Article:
Expect strong language from the start
from the Daily Telegraph. 27th June 2006
… Mark Borkowksi, a public relations expert, says that politicians who sit down to … as risky as being grilled by John Humphrys or Jeremy Paxman, Borkowski believes …
David Cameron is the latest politician to venture into the realm of TV light entertainment and end up horribly embarrassed, says Tom Leonard 2
Never work with children and animals. Logic might dictate that politicians add entertainers to the list, even if history suggests they never will.
The sight of Neil Kinnock sitting in a greasy spoon cafe in the background of Tracey Ullman’s debut pop video reportedly made Tony Blair swear he’d never take part in such stunts. He appeared in The Simpsons instead.
Twenty years after Margaret Thatcher went on the BBC children’s show Saturday Superstore, she is remembered not for gamely agreeing to sit on the pop panel but for the child who asked about her “bomb shelter” and for Keith Chegwin telling viewers that the Prime Minister had “hairy legs”.
Sometimes they even get into the presenter’s chair – a forgetful Harold Wilson’s short-lived BBC2 chat show in 1979 was famous for him drying up completely in front of the camera and, on being told after rehearsals that they were on at seven o’clock, replying; “Haven’t we just done it?”. And then, finally, George Galloway trumped them all in the self-inflicted televised humiliation stakes, going into the Celebrity Big Brother house, failing to get a word in edgeways about politics and ending up rubbing his head against Rula Lenska while pretending to be a cat.
Television archives are full of upsetting footage of politicians trying to touch down chummily on to entertainment shows only to crash-land in flames. And now the rumpus after Jonathan Ross asking David Cameron on BBC1 the other night if, as a teenager, he ever fantasised over Margaret Thatcher has reopened the debate over how far it is advisable for politicians to go in the pursuit of the politically unengaged. Has the master of the cosy publicity opportunity finally put a foot wrong?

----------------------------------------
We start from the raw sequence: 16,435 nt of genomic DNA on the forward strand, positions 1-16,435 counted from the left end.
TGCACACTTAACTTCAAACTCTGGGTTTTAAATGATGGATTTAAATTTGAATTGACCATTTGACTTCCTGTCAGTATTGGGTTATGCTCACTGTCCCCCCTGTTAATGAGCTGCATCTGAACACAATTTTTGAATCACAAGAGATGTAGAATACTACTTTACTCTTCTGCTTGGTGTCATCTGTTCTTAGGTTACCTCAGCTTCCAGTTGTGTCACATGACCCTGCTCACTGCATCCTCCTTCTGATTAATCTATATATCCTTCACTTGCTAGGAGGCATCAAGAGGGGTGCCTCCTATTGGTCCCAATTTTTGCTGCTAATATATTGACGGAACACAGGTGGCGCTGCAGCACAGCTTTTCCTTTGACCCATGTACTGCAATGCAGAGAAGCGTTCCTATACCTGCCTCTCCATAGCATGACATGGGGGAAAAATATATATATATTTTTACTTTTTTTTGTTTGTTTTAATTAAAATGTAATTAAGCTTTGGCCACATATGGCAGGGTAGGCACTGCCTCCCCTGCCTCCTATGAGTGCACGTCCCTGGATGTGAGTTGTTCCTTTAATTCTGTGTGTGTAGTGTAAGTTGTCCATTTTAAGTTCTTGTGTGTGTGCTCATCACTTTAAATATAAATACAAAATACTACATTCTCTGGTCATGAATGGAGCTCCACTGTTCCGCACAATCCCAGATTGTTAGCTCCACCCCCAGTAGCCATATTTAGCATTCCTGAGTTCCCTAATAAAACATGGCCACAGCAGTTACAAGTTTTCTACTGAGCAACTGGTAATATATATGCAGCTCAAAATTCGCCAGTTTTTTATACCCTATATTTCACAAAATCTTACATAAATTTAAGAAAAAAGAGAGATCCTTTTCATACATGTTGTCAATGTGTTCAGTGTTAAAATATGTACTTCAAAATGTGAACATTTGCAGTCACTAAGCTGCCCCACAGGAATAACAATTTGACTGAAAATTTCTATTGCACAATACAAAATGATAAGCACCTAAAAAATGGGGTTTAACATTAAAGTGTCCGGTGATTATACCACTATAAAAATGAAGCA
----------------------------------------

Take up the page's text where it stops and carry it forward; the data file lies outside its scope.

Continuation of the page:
Despite howls of outrage in some quarters of the media at the level of debate on last week’s encounter on Friday Night With Jonathan Ross, Mr Cameron’s advisers said yesterday that they regarded it as a success, even if there was some surprise that the offending item wasn’t edited out before transmission. Guests on the show, including Mr Cameron, are warned that “Wossie” often goes over the top but it will be cut out of the eventual programme. In the event, it wasn’t.
The presenter, who recently signed an £18 million three-year deal with the corporation, asked Mr Cameron to whom he had turned for advice. Ross mentioned Lady Thatcher and when Cameron calculated he would have been 12 or 13 years old when she was first elected prime minister, Ross observed that it was “a time in a boy’s life when you look around for women who are attractive”.
Mr Cameron laughed. “This is when I realise why politicians never come on the show,” he said. Too late. That young Tories had sexual fantasies about Mrs Thatcher must be one of the lamest gags in the book but Ross persevered. Mr Cameron is famously cool under pressure and Ross is famous for embarrassing people. Someone had to give.
Eventually, after a discussion of Lady Thatcher’s achievements, Ross suddenly popped the question: “But did you or did you not have a —- thinking ‘Margaret Thatcher’?” And the lisping “Wossie” didn’t mean “rank” either. In the good old days of broadcaster-politician relations, Mr Cameron might have hurled his microphone on the floor and stomped out, muttering about BBC bias. Instead, he just laughed.